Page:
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Lifestyle changes can reduce risk of stroke



In the United States, one in every 17 deaths can be attributed to stroke, with a death occurring every three to four minutes, according to the Centers for Disease Control and Prevention. As with many diseases and illnesses, stroke is a caused by a combination of factors that are both within and beyond our control. There is no way to predict what individuals will or will not suffer a stroke, taking steps to control modifiable risk factors can save your life.


There are two types of strokes: ischemic, which accounts for 85 percent of all strokes, and hemorrhagic. In an ischemic stroke, blood supply to part of the brain is cut off, usually by a blood clot, leading to brain dysfunction. A hemorrhagic stroke, the more deadly of the two, involves a blood vessel in the brain rupturing and bleeding into the brain, which damages the brain cells. Within hours of a stroke, doctors can give patients the clot-reducing drug tissue plasminogen activator before later trying to remove the clot.

“Stroke is by far the no. 1 cause of disability, including cancer and heart disease. It’s the third leading cause of death, but no. 1 in terms of disability,” says Neurologist Christopher Milford, the medical director for Stroke Services at Southern Hills Hospital. “Patients can typically improve, but they don’t usually get all their function back.”

The National Stroke Association has developed an acronym, FAST, to help people determine whether a stroke has occurred. Check the following factors:

* Face: When the person smiles, does half of the face droop?

* Arm: When both arms are raised, does one drop down?

* Speech: When repeating a phrase, are the words slurred? Are the sentences repeated correctly?

* Time: Every second brain cells die. Call 911 immediately.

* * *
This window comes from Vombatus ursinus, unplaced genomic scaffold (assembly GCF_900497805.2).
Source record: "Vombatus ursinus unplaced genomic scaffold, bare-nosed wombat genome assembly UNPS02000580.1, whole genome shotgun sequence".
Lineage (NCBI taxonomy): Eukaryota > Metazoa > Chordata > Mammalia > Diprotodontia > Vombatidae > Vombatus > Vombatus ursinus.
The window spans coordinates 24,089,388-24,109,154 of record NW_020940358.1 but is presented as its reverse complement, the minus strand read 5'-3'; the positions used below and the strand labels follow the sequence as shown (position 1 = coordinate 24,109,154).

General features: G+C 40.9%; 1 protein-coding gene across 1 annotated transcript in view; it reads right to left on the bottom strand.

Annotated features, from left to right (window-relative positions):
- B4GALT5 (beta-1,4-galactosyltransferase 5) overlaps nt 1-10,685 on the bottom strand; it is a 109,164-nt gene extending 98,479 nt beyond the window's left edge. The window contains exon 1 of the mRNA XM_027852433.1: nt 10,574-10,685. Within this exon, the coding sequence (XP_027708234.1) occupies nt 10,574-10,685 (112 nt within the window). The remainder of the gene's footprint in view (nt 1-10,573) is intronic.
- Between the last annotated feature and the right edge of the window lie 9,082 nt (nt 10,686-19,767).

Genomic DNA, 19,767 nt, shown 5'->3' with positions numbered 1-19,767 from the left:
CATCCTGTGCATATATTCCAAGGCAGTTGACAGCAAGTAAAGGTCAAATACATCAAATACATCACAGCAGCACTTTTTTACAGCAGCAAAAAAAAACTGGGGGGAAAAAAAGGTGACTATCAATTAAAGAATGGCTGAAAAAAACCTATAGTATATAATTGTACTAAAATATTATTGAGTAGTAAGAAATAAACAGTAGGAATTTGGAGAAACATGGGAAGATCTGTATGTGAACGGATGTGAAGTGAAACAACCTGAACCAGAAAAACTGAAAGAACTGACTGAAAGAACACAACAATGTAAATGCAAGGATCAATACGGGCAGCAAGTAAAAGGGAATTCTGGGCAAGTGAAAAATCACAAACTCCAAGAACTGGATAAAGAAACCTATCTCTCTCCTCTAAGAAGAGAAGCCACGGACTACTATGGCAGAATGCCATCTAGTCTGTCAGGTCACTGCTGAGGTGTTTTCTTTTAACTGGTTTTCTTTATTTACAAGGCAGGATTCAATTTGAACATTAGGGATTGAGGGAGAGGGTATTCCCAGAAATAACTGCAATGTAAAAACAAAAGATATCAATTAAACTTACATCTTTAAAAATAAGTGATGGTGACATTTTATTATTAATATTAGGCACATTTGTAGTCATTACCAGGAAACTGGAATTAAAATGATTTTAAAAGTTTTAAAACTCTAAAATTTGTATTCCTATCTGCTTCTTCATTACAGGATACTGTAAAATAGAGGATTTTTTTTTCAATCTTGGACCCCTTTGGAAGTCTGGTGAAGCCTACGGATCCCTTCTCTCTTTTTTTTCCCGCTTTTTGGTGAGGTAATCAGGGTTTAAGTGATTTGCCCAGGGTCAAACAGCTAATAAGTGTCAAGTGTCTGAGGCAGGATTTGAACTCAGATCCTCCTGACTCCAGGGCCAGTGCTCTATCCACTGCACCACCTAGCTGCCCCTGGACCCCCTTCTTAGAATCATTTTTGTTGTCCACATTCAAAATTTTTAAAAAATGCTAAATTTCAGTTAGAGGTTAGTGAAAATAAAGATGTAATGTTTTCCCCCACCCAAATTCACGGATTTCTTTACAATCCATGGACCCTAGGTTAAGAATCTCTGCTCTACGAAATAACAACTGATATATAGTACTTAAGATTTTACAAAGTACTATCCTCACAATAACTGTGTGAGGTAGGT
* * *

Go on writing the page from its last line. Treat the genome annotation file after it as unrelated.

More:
When dealing with stroke, every second matters, Milford says: “When patients think they might be having one– either because of numbness or weakness on their body or slurred speech — they should go to the hospital,” the doctor says. But he adds, “You’d be surprised how many patients come in saying, ‘my right side went numb three days ago’ and they just now come in. If they’d come in sooner we might have been able to help them more.”


Risk factors for strokes can be divided into modifiable — elements people can change — and non-modifiable — elements people can’t change.

Modifiable risk factors include:

* High blood pressure, also called hypertension. High blood pressure can greatly increase the risk of stroke. High blood pressure weakens the arteries throughout the body, including the ones in your brain, placing you at a much greater risk of stroke. Damaged and weakened arteries are more prone to rupturing or fill up with blood and balloon out from the artery wall, causing a hemorrhagic stroke.

* Cigarette smoking. Numerous studies in recent years have shown that nicotine and carbon monoxide in cigarette smoke damage the cardiovascular system in many ways. Smoking injures the blood vessels and hardens the arteries faster, while the carbon monoxide reduces the amount of oxygen that your blood can carry.

* Diabetes, which can often be controlled through proper diet and exercise. Having diabetes — a disease that causes blood to build up too much sugar instead of delivering it to body tissues — can worsen the outcome of a stroke if it occurs.

* Carotid or other artery disease. When fatty plaque deposits narrow the arteries that supply blood to your brain, they may become blocked by a blood clot yielding a stroke, says Laurie Teitelman, a New York-based naturopathic doctor.

* Atrial fibrillation.This heart rhythm disorder raises the risk for stroke since the heart is not beating efficiently, which can let the blood pool and clot.

* Other heart disease. People with coronary heart disease or heart failure have a higher risk of stroke than those with hearts that work normally.

* Sickle cell anemia. This is a genetic disorder that mainly affects African-American and Hispanic children where “sickled” red blood cells are less able to carry oxygen to the body’s tissues and organs.

* High blood cholesterol. People with high blood cholesterol have an increased risk for stroke because the high cholesterol levels can build up fatty plaque deposits on blood vessel walls, blocking the blood flow to the brain, which can cause a stroke.